At that moment a sudden coldness swept across the bar. The merriment ended abruptly. The bard stopped singing and all eyes turned towards the doorway where a dark shape loomed. The innkeeper Pesha rushed to the door. “Welcome,” he squeaked as he bent forward, fawning, “please come in, milord.” No sooner were the words were out of his mouth than a powerful figure strode into the taproom wearing a high-collared red tunic decorated with a pattern of swirling lines that served to set off the egg-sized ruby upon the clasp of his black, silk cape. His pearly-white skin contrasted starkly with long black hair that formed a heavy widow’s peak on his forehead. He smiled, revealing long fangs. The lord of Barovia, Strahd von Zarovich, had arrived. The tavern went deadly silent. Strahd casually surveyed the room, seeming to make a mental note of every face he saw, especially noting those of Ulfrik and Mahel, giving them a polite nod as he did. The vampire dispassionately scanned each face, until his eyes fell upon Tarin, sitting quietly on his stool on the stage. Almost imperceptibly, Strahd took a single step forward, his tongue sliding slowly across his bottom lip, and his eyes glinting with desire. “Don’t let me interrupt,” he said, and settled into a seat to watch the performance. After an uncomfortable silence, Tarin began his performance anew, but there was a discernible change in its tone. Before Strahd’s arrival, the music was loud, raucous, and playful. Now it was quiet, filled with emotion and sorrow. Tarin intoned a lament for a woman now long dead. His dirge began slowly and rose in intensity as it spoke of a love stolen, murder most foul, and finally betrayal and death. As he finished, the entire room hung on his closing note. When it finished, Tarin looked up, seemingly as surprised as the rest at what he just played.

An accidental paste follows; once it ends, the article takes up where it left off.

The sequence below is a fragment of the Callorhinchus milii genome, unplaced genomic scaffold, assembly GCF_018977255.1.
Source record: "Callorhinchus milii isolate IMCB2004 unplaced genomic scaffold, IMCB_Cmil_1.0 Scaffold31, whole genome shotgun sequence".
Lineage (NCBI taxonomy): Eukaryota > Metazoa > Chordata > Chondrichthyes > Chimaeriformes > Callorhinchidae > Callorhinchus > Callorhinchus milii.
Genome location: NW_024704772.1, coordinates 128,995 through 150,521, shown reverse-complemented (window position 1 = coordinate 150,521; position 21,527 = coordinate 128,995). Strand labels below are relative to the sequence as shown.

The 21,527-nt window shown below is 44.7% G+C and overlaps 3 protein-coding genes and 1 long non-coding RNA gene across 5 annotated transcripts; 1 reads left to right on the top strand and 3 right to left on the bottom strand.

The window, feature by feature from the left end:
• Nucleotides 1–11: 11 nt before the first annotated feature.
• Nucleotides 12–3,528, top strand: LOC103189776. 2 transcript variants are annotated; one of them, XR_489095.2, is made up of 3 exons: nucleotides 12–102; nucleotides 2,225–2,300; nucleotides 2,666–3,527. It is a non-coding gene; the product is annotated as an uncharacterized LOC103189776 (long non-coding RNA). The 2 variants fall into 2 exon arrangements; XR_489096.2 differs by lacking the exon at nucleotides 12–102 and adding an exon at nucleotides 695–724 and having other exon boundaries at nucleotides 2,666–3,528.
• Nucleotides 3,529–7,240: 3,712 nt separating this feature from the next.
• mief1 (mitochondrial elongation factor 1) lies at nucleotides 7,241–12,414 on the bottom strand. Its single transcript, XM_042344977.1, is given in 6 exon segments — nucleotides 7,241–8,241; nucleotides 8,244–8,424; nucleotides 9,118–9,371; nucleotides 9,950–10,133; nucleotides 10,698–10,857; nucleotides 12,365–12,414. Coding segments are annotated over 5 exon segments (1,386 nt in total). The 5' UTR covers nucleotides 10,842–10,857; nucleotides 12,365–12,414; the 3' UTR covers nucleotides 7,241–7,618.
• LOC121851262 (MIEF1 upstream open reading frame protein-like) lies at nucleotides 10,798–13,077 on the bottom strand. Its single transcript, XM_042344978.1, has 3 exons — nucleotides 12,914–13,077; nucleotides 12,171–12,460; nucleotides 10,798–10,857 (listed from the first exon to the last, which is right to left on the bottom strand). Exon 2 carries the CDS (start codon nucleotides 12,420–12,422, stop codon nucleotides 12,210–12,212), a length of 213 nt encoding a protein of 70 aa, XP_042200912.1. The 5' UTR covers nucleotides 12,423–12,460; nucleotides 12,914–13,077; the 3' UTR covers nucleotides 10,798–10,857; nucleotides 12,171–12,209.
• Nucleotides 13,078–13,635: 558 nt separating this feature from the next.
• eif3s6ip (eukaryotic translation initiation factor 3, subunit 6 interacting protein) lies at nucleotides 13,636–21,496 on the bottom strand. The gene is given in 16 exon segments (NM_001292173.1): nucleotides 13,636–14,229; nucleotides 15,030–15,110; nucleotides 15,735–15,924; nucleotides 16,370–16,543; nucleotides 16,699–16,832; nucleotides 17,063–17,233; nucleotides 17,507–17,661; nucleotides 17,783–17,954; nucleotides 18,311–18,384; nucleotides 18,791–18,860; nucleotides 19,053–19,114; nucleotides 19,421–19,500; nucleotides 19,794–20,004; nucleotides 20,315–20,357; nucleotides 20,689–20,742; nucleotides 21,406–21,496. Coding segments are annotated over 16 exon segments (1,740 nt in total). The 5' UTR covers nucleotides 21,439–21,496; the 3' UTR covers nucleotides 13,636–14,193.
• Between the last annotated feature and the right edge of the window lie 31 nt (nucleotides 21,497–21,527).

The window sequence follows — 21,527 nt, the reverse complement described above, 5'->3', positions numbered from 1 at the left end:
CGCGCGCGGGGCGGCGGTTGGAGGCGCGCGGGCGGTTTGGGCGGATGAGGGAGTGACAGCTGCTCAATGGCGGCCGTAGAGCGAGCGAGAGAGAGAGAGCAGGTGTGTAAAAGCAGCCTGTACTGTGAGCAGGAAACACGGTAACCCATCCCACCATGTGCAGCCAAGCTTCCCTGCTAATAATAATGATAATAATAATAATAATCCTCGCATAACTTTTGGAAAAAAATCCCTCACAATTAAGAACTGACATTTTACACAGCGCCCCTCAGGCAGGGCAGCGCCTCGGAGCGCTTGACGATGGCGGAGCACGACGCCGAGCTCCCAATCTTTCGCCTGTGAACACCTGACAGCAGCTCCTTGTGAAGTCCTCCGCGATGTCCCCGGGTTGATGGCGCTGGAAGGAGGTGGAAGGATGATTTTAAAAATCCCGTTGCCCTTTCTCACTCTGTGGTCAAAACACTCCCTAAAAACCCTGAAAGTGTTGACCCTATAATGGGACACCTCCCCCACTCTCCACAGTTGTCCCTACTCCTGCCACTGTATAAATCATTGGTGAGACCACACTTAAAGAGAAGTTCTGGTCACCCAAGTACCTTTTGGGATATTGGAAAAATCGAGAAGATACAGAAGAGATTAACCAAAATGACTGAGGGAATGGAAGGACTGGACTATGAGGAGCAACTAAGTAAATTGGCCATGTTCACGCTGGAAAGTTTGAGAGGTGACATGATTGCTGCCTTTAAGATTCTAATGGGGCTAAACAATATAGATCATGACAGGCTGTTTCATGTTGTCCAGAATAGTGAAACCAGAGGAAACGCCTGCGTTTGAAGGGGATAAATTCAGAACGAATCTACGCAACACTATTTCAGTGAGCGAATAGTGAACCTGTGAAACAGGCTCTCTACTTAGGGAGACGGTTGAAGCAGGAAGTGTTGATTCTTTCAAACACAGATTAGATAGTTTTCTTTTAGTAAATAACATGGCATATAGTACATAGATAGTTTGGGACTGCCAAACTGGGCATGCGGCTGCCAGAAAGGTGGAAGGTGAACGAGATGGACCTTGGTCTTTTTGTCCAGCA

Abruptly all eyes turned to Strahd as the legs of his chair scraped across the floor. He stood and in a few long strides was at the stage, holding Tarin aloft with one powerful hand on the bard’s neck. The vampire’s eyes bore into Tarin and then he jerked him forward and sunk his fangs into Tarin’s neck. An audible gasp swept across the room and all eyes watched as Strahd von Zarovich feasted upon the blood of Tarin Nightingale. Then the moment was broken, Strahd dropped Tarin, collapsing into a heap. Strahd spun around and said, “Kill the others.” At his words, the windows shattered and the doors banged open as bats, rats, and a trio of massive, hellish dogs burst into the taproom.